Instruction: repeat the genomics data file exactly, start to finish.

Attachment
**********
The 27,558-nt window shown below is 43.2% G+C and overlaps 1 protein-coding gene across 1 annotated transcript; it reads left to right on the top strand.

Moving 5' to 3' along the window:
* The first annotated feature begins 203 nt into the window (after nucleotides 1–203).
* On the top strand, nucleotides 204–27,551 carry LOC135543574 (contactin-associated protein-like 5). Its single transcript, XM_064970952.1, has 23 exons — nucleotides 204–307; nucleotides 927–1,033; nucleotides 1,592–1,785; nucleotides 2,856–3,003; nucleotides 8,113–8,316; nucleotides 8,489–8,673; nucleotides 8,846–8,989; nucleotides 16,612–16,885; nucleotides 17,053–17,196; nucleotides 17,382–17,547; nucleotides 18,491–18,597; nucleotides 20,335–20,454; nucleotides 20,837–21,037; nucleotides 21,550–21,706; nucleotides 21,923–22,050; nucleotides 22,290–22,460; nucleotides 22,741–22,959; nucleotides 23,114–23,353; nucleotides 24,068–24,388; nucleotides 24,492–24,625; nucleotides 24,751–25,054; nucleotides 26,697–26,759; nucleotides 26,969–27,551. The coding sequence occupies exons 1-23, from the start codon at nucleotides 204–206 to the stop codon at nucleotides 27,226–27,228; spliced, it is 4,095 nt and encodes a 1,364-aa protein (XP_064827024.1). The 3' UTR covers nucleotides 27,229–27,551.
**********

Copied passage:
The 27,558-nt window shown below is 43.2% G+C and overlaps 1 protein-coding gene across 1 annotated transcript; it reads left to right on the top strand.

Moving 5' to 3' along the window:
* The first annotated feature begins 203 nt into the window (after nucleotides 1–203).
* On the top strand, nucleotides 204–27,551 carry LOC135543574 (contactin-associated protein-like 5). Its single transcript, XM_064970952.1, has 23 exons — nucleotides 204–307; nucleotides 927–1,033; nucleotides 1,592–1,785; nucleotides 2,856–3,003; nucleotides 8,113–8,316; nucleotides 8,489–8,673; nucleotides 8,846–8,989; nucleotides 16,612–16,885; nucleotides 17,053–17,196; nucleotides 17,382–17,547; nucleotides 18,491–18,597; nucleotides 20,335–20,454; nucleotides 20,837–21,037; nucleotides 21,550–21,706; nucleotides 21,923–22,050; nucleotides 22,290–22,460; nucleotides 22,741–22,959; nucleotides 23,114–23,353; nucleotides 24,068–24,388; nucleotides 24,492–24,625; nucleotides 24,751–25,054; nucleotides 26,697–26,759; nucleotides 26,969–27,551. The coding sequence occupies exons 1-23, from the start codon at nucleotides 204–206 to the stop codon at nucleotides 27,226–27,228; spliced, it is 4,095 nt and encodes a 1,364-aa protein (XP_064827024.1). The 3' UTR covers nucleotides 27,229–27,551.